The middle floor was occupied by a bachelor, Carlton Smythe. He was a talented musician who could play the clarinet, guitar or piano for hours on end. He was strikingly handsome, albeit reserved. I had visited Aunt Marge many times and thrilled to hear the music coming from his flat, but had yet to meet Carlton. Then, perhaps three years later, he appeared at one of Aunt Marge’s intimate dinner parties. He was resplendent in a J. Press blazer, Hermes tie and a crested gold signet ring. For more than two hours he sat opposite me and although talking his fair share, I had never learned so little about an individual. He said he was raised in Portland, Oregon and made his living from music publishing and occasionally performing with society bands. He preferred a conversation he could pick about some obscure locale and go into an esoteric  commentary. – “Have you ever been to Helsinki in the fall when the Veeteen Festival’s in full swing and global decision makers are in town?”  I had no idea what he was talking about. In retrospect, why would you choose down and out Saginaw to live in, you…you strange man of the world?     Later, it seemed odd one afternoon when I went to fetch Aunt Marge’s mail for her that there were a half dozen newspapers for Carlton from Palm Beach to San Francisco. There were magazines such as Town and Country and Tattler, yet quizzing Aunt Marge got me nowhere. She explained that Carlton disappeared for long weekends, going ‘somewhere.’ ”Somewhere?”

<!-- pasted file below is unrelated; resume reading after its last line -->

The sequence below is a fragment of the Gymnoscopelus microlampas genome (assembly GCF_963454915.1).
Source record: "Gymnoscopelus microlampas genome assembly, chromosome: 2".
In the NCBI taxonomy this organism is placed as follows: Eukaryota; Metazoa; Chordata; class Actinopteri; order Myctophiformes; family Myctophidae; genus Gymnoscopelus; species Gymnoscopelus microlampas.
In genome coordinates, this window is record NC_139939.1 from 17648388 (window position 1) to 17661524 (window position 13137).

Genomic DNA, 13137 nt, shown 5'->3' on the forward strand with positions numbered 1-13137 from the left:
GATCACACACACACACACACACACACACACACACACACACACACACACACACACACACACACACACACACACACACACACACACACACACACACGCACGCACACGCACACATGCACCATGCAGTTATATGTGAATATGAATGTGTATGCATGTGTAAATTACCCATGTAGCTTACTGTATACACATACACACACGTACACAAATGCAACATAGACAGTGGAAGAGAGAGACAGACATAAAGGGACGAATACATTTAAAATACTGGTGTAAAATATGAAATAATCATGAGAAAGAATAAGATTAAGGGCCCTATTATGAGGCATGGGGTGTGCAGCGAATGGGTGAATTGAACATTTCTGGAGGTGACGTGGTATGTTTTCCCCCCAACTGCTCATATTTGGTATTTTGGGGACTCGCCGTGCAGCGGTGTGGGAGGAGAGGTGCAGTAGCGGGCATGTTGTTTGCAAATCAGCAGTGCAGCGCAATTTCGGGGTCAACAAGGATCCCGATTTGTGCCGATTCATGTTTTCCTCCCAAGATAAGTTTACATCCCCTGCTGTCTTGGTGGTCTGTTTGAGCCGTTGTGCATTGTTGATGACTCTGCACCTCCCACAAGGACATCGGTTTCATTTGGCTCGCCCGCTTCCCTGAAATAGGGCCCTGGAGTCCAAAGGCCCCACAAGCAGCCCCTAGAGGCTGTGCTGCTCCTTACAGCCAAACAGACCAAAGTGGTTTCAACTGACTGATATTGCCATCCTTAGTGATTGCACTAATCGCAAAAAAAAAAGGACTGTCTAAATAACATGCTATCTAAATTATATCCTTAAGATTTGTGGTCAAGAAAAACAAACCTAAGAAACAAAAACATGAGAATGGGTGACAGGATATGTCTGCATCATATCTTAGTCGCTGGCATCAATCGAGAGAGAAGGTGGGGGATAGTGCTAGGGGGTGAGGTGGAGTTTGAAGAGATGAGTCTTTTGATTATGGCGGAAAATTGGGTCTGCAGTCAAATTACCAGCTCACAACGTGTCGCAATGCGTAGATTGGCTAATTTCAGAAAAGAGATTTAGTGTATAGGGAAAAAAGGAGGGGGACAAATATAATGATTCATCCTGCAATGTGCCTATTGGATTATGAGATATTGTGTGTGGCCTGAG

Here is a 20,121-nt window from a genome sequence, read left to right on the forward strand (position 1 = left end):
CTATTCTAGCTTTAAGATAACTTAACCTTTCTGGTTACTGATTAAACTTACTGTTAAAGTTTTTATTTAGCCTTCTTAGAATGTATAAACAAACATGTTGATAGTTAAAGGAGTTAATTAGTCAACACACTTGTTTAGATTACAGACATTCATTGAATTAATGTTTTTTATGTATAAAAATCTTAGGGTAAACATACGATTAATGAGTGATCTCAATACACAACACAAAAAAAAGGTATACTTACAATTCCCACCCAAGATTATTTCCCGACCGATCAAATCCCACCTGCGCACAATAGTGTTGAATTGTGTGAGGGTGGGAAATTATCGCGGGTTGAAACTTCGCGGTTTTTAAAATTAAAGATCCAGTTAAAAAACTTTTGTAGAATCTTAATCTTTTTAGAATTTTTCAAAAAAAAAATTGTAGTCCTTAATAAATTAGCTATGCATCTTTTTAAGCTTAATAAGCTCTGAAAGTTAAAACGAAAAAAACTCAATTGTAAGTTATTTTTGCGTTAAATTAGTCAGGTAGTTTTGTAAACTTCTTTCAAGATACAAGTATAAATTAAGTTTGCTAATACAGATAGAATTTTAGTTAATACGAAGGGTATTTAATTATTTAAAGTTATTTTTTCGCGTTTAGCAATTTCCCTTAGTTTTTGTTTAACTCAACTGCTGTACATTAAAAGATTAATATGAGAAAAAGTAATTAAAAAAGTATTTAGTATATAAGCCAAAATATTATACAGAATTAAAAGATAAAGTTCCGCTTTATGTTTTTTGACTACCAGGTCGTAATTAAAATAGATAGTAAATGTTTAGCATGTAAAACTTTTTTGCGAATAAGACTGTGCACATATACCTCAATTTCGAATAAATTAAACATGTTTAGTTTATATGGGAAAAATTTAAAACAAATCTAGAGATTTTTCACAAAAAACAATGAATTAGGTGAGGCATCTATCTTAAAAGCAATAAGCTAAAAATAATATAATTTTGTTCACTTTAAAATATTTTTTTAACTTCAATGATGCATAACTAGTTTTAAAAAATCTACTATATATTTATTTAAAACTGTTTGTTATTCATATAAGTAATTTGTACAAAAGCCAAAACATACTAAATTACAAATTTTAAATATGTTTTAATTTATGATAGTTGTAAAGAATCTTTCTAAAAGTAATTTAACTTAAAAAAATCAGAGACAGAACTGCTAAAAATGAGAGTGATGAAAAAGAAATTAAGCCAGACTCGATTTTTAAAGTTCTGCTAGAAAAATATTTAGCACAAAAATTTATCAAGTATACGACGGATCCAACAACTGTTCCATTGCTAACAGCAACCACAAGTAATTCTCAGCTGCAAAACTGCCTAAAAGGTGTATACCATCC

Time passed and we all moved on. I was living in Los Angeles when I received the call. It was my Mom. “Are you sitting down? Watch Walter Cronkite! They’re doing a big story on Carlton Smythe, who’s no ‘Carlton Smythe’! His real name is Roger Caruso, and he’s a jewel thief who’s been operating for two decades, preying off debutante balls and other charity galas! The FBI had known about him but never had a positive resolution of who or where he was.”   Mom went on and on.  I turned on the TV and saw Carlton ahh – Roger –being led down Aunt Marge’s front steps in hand cuffs with his head hung low and no longer looking elegant and self-assured.

Next followed a young Leslie Stahl interviewing Aunt Marge, reminiscent of Gloria Swanson ready for her close-up and rambling on about how sweet ‘Carlton’ always was, but she had “always suspected something.” Really?